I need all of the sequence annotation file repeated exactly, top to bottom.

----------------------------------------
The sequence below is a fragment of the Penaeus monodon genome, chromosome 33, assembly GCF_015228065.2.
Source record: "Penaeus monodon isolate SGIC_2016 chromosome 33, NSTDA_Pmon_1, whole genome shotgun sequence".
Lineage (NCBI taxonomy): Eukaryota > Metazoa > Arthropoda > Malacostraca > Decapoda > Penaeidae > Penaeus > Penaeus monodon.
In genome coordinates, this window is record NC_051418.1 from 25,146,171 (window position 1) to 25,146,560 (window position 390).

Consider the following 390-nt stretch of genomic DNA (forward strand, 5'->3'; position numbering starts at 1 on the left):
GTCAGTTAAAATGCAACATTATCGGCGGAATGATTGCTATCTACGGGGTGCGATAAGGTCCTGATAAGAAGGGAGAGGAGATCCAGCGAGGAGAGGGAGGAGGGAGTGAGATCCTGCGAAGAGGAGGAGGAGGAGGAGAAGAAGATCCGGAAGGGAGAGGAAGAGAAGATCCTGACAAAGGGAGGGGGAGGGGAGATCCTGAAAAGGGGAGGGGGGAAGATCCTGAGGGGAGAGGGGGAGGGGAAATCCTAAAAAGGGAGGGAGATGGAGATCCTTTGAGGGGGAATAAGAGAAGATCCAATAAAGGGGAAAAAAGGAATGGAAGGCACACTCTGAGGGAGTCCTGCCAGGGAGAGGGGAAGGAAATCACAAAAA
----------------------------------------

The sequence below is a fragment of the Penaeus monodon genome, chromosome 33, assembly GCF_015228065.2.
Source record: "Penaeus monodon isolate SGIC_2016 chromosome 33, NSTDA_Pmon_1, whole genome shotgun sequence".
Lineage (NCBI taxonomy): Eukaryota > Metazoa > Arthropoda > Malacostraca > Decapoda > Penaeidae > Penaeus > Penaeus monodon.
In genome coordinates, this window is record NC_051418.1 from 25,146,171 (window position 1) to 25,146,560 (window position 390).

Consider the following 390-nt stretch of genomic DNA (forward strand, 5'->3'; position numbering starts at 1 on the left):
GTCAGTTAAAATGCAACATTATCGGCGGAATGATTGCTATCTACGGGGTGCGATAAGGTCCTGATAAGAAGGGAGAGGAGATCCAGCGAGGAGAGGGAGGAGGGAGTGAGATCCTGCGAAGAGGAGGAGGAGGAGGAGAAGAAGATCCGGAAGGGAGAGGAAGAGAAGATCCTGACAAAGGGAGGGGGAGGGGAGATCCTGAAAAGGGGAGGGGGGAAGATCCTGAGGGGAGAGGGGGAGGGGAAATCCTAAAAAGGGAGGGAGATGGAGATCCTTTGAGGGGGAATAAGAGAAGATCCAATAAAGGGGAAAAAAGGAATGGAAGGCACACTCTGAGGGAGTCCTGCCAGGGAGAGGGGAAGGAAATCACAAAAA